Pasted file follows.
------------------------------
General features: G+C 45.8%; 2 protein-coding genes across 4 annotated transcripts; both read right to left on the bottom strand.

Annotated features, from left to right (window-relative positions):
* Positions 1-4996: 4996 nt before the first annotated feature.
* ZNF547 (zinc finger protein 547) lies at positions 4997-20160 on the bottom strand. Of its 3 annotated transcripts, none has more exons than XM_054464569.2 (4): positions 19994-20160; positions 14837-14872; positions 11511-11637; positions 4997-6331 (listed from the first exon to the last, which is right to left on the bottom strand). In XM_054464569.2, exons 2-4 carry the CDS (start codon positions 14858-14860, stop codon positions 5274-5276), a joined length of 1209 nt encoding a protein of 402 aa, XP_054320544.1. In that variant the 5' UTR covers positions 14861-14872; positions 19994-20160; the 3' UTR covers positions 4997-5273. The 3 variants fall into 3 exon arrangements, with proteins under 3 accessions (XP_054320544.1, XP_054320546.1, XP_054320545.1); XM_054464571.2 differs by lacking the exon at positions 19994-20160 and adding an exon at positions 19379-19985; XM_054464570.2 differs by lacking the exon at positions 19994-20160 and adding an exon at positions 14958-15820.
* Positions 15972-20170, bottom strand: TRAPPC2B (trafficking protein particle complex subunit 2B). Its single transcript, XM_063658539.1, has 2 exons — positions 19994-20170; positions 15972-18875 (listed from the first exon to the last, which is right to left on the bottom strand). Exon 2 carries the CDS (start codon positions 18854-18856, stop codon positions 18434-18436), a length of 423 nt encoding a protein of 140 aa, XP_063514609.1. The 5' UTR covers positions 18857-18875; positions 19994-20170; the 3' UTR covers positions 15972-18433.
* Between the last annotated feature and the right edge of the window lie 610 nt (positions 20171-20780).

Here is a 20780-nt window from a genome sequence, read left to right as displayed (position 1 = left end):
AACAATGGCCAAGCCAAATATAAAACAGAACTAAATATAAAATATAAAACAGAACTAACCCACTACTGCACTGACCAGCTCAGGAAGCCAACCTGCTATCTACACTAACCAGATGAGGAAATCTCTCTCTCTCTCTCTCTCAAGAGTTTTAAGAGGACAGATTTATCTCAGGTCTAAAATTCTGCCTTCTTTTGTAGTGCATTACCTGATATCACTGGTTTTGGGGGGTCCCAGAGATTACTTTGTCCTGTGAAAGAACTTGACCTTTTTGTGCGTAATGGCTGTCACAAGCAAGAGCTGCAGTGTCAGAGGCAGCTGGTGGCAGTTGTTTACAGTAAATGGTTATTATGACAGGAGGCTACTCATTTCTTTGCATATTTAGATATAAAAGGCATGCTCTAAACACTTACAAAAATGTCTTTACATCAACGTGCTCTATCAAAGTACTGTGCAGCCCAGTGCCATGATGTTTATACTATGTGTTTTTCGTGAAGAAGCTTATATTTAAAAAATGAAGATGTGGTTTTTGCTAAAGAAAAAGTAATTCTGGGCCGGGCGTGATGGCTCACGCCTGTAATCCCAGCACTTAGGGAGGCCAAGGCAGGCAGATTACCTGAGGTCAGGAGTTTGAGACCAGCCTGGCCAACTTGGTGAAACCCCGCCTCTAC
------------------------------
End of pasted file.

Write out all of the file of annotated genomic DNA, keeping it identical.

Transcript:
General features: G+C 45.8%; 2 protein-coding genes across 4 annotated transcripts; both read right to left on the bottom strand.

Annotated features, from left to right (window-relative positions):
* Positions 1-4996: 4996 nt before the first annotated feature.
* ZNF547 (zinc finger protein 547) lies at positions 4997-20160 on the bottom strand. Of its 3 annotated transcripts, none has more exons than XM_054464569.2 (4): positions 19994-20160; positions 14837-14872; positions 11511-11637; positions 4997-6331 (listed from the first exon to the last, which is right to left on the bottom strand). In XM_054464569.2, exons 2-4 carry the CDS (start codon positions 14858-14860, stop codon positions 5274-5276), a joined length of 1209 nt encoding a protein of 402 aa, XP_054320544.1. In that variant the 5' UTR covers positions 14861-14872; positions 19994-20160; the 3' UTR covers positions 4997-5273. The 3 variants fall into 3 exon arrangements, with proteins under 3 accessions (XP_054320544.1, XP_054320546.1, XP_054320545.1); XM_054464571.2 differs by lacking the exon at positions 19994-20160 and adding an exon at positions 19379-19985; XM_054464570.2 differs by lacking the exon at positions 19994-20160 and adding an exon at positions 14958-15820.
* Positions 15972-20170, bottom strand: TRAPPC2B (trafficking protein particle complex subunit 2B). Its single transcript, XM_063658539.1, has 2 exons — positions 19994-20170; positions 15972-18875 (listed from the first exon to the last, which is right to left on the bottom strand). Exon 2 carries the CDS (start codon positions 18854-18856, stop codon positions 18434-18436), a length of 423 nt encoding a protein of 140 aa, XP_063514609.1. The 5' UTR covers positions 18857-18875; positions 19994-20170; the 3' UTR covers positions 15972-18433.
* Between the last annotated feature and the right edge of the window lie 610 nt (positions 20171-20780).

Here is a 20780-nt window from a genome sequence, read left to right as displayed (position 1 = left end):
AACAATGGCCAAGCCAAATATAAAACAGAACTAAATATAAAATATAAAACAGAACTAACCCACTACTGCACTGACCAGCTCAGGAAGCCAACCTGCTATCTACACTAACCAGATGAGGAAATCTCTCTCTCTCTCTCTCTCAAGAGTTTTAAGAGGACAGATTTATCTCAGGTCTAAAATTCTGCCTTCTTTTGTAGTGCATTACCTGATATCACTGGTTTTGGGGGGTCCCAGAGATTACTTTGTCCTGTGAAAGAACTTGACCTTTTTGTGCGTAATGGCTGTCACAAGCAAGAGCTGCAGTGTCAGAGGCAGCTGGTGGCAGTTGTTTACAGTAAATGGTTATTATGACAGGAGGCTACTCATTTCTTTGCATATTTAGATATAAAAGGCATGCTCTAAACACTTACAAAAATGTCTTTACATCAACGTGCTCTATCAAAGTACTGTGCAGCCCAGTGCCATGATGTTTATACTATGTGTTTTTCGTGAAGAAGCTTATATTTAAAAAATGAAGATGTGGTTTTTGCTAAAGAAAAAGTAATTCTGGGCCGGGCGTGATGGCTCACGCCTGTAATCCCAGCACTTAGGGAGGCCAAGGCAGGCAGATTACCTGAGGTCAGGAGTTTGAGACCAGCCTGGCCAACTTGGTGAAACCCCGCCTCTAC